Cybersquatting Leads to Lawsuit and Emphasizes Need to Trademark
The Houston Chronicle reported that Munday Chevrolet filed suit in a South Florida federal court, after people reported visiting the car dealership’s website and finding porn.
When someone creates a website address that is similar to a company or organization in order to hijack traffic from a legitimate site or harm a company’s reputation, that is know as cybersquatting. Here, www.mundaychevrolet.com was purchased by Manuel Suarez from Florida-based moniker.com.
This scenario illustrates the importance of taking defensive measures to protect against such practices. It is advisable to trademark a business name with the United States Patent & Trademark Office and register as many domain names under similar variations as is feasible.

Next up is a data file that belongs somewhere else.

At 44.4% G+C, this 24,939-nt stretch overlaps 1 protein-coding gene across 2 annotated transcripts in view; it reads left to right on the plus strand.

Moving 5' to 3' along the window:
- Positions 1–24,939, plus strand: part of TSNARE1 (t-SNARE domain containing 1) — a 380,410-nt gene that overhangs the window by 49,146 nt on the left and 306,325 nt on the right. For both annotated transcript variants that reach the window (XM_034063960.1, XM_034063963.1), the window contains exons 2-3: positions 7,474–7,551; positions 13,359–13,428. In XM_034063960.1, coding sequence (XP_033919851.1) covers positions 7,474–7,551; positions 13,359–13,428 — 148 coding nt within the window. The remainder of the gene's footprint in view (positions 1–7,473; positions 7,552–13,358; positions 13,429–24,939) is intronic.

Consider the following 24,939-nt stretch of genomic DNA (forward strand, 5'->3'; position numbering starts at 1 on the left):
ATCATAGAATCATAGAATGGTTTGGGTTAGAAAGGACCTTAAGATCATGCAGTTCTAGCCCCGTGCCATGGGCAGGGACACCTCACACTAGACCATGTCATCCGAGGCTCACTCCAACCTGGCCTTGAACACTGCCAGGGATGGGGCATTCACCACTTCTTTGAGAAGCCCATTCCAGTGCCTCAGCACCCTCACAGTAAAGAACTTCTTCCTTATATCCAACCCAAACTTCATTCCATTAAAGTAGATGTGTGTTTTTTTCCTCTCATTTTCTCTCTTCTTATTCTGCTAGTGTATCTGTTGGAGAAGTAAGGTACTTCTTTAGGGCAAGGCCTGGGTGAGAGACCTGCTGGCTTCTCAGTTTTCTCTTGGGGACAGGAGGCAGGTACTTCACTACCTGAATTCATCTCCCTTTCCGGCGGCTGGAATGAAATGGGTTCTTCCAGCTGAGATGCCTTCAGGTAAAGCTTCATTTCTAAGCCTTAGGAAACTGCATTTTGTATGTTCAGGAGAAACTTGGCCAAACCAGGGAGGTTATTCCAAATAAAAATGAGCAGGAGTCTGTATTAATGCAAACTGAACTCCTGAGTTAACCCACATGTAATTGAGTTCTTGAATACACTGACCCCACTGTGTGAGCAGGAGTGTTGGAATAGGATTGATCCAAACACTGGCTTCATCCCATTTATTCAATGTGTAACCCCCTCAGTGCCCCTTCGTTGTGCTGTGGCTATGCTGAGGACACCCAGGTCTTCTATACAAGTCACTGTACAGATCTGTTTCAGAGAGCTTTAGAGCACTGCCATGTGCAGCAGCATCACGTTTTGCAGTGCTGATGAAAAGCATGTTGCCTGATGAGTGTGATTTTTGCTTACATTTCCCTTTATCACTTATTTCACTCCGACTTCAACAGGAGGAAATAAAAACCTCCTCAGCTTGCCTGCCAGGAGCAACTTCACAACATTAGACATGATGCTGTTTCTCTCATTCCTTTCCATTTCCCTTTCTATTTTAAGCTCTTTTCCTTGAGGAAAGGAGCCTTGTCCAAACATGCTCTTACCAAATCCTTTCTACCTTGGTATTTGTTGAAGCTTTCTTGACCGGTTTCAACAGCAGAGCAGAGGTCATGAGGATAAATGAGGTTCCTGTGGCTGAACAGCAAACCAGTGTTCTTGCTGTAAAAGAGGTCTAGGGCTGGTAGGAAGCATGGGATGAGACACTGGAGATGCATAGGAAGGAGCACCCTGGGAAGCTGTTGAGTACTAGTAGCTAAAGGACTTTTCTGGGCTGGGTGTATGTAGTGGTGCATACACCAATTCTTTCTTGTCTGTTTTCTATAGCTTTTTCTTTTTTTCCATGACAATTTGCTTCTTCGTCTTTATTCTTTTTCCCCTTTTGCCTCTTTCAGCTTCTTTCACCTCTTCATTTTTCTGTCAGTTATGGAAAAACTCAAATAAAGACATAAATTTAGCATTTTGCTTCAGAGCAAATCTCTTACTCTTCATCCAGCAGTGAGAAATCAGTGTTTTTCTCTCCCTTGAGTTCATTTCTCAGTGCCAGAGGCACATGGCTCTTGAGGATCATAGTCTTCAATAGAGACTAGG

Many domain name disputes are handled by the World Intellectual Property Organization in Geneva, which offers e-mail arbitration for trademark names that have been federally registered. If the entity does not have a registered trademark, it oftens has little recourse in cybersquatting cases but to go to court.
In this case, there were no records of Munday Chevrolet having a registered trademark.